www.ctvnews.ca/w5/w5-investigates-the-rising-value-and-volatility-of-our-fresh-water-1.3156623 W5 Published Saturday, November 12, 2016 7:00PM EST W5's Victor Malarek investigates how Canada's fresh water is becoming much more valuable, and the issue of selling it for profit, much more volatile. There are places in the world where wars are fought over fresh water because there's so little of it. But even in a country like Canada, which has a lot of it, water is quickly emerging as a flashpoint. Not between armies, but between corporations, towns and governments battling over a resource that has been mostly free. Watch the episode on CTV at 7 p.m. on Saturday, Nov. 12. You can also watch it above in our video player, available after 8 p.m. ET. Documents and links Water taking fees & permits to pump: Ontario water taking fees B.C. water taking fees Nestle permit to pump water in Aberfoyle Nestle permit to pump water in Erin Proposed moratoriums: Ontario government’s proposed two year moratorium on water takings Nestlé’s response to Ontario’s proposed moratorium

Proposed Moratorium Comments for EBR Electronic Registry

The Proposed Moratorium, what it means, and what we have to do! The provincial government has listened to the citizens! As residents concerned about the water issues in our area and in Ontario, SaveOurWater.CA applauds the Ministry’s proposal for a two-year moratorium. This time period will allow for new improved policies and regulations to be put in place with regard to permits for water bottling companies using groundwater.  It also allows Municipal and Regional governments time to update their plans and catch up to the new water reality in Ontario, Nationally and Globally. The moratorium means there is no possibility of a pump test at the Middlebrook well until January 2019! We appreciate that the proposed moratorium was posted on the Environmental Bill of Rights Registry, allowing the opportunity for public comment. Now is the time to have your voice heard to safeguard our water! Please support the moratorium! Please take a moment to craft your comment to the Ministry in support of the moratorium and what changes you want to see in a revamped permitting process. Use the comments below as suggestions for your own personal statements. Commenting period ends December 1, 2016.   Continue reading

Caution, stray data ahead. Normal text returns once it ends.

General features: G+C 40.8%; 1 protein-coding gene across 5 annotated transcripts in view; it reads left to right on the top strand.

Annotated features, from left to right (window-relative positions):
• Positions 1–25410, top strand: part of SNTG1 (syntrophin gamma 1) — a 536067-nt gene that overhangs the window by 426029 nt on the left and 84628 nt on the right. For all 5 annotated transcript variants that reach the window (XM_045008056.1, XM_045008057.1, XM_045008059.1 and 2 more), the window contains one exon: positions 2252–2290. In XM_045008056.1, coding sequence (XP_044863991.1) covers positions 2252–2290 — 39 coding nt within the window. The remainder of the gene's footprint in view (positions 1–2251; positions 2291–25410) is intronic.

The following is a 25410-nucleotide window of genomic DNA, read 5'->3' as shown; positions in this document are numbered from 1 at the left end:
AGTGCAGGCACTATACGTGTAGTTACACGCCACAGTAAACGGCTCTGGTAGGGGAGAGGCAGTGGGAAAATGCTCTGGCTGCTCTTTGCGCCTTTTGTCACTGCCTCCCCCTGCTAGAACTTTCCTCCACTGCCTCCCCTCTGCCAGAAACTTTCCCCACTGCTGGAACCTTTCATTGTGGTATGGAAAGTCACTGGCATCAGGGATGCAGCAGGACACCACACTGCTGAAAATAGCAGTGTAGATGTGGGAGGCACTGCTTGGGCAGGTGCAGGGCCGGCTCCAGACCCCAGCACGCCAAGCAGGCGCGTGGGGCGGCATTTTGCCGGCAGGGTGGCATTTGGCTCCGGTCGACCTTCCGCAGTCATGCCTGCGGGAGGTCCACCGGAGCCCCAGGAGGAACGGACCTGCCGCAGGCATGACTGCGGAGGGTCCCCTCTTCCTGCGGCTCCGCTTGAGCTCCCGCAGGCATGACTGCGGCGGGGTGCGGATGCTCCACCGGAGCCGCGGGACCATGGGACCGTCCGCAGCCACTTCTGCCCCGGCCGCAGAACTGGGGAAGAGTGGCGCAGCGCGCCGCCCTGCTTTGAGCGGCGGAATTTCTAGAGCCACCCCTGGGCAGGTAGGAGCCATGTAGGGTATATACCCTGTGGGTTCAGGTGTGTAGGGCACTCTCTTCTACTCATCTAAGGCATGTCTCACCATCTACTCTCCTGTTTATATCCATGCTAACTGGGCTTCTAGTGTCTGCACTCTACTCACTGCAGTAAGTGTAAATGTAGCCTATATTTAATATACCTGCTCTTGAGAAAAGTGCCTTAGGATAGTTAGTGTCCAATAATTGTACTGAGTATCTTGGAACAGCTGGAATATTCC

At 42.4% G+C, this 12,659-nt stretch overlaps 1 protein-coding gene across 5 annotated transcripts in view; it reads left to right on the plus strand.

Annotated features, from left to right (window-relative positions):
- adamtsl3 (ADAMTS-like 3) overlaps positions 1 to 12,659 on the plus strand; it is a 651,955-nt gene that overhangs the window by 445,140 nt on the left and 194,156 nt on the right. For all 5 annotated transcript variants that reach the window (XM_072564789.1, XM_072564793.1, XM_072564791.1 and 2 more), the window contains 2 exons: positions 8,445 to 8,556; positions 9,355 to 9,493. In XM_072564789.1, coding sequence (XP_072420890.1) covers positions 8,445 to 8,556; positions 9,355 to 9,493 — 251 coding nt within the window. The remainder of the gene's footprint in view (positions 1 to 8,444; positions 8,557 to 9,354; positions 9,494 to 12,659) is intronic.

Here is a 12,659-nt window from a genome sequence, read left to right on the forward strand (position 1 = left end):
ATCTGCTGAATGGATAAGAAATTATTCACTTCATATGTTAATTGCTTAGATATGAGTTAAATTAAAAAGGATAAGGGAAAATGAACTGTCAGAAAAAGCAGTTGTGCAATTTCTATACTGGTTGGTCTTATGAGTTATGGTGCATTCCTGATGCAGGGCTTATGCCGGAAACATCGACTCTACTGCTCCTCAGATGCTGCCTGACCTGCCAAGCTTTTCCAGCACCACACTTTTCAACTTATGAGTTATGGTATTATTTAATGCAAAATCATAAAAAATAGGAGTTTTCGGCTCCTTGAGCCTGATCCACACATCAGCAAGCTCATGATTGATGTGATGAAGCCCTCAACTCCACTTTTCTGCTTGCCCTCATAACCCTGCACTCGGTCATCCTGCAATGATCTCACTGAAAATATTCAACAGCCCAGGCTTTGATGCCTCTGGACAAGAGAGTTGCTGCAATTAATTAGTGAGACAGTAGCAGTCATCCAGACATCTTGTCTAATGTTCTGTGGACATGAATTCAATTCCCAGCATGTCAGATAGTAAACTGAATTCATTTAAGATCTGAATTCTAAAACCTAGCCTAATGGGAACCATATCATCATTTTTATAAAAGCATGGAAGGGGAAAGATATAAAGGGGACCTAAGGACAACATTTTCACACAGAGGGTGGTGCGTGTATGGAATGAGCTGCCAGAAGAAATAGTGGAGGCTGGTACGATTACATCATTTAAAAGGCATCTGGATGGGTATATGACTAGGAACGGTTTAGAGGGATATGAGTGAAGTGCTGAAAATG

Ontario seeks to put a cap on water bottle industry with two-year ban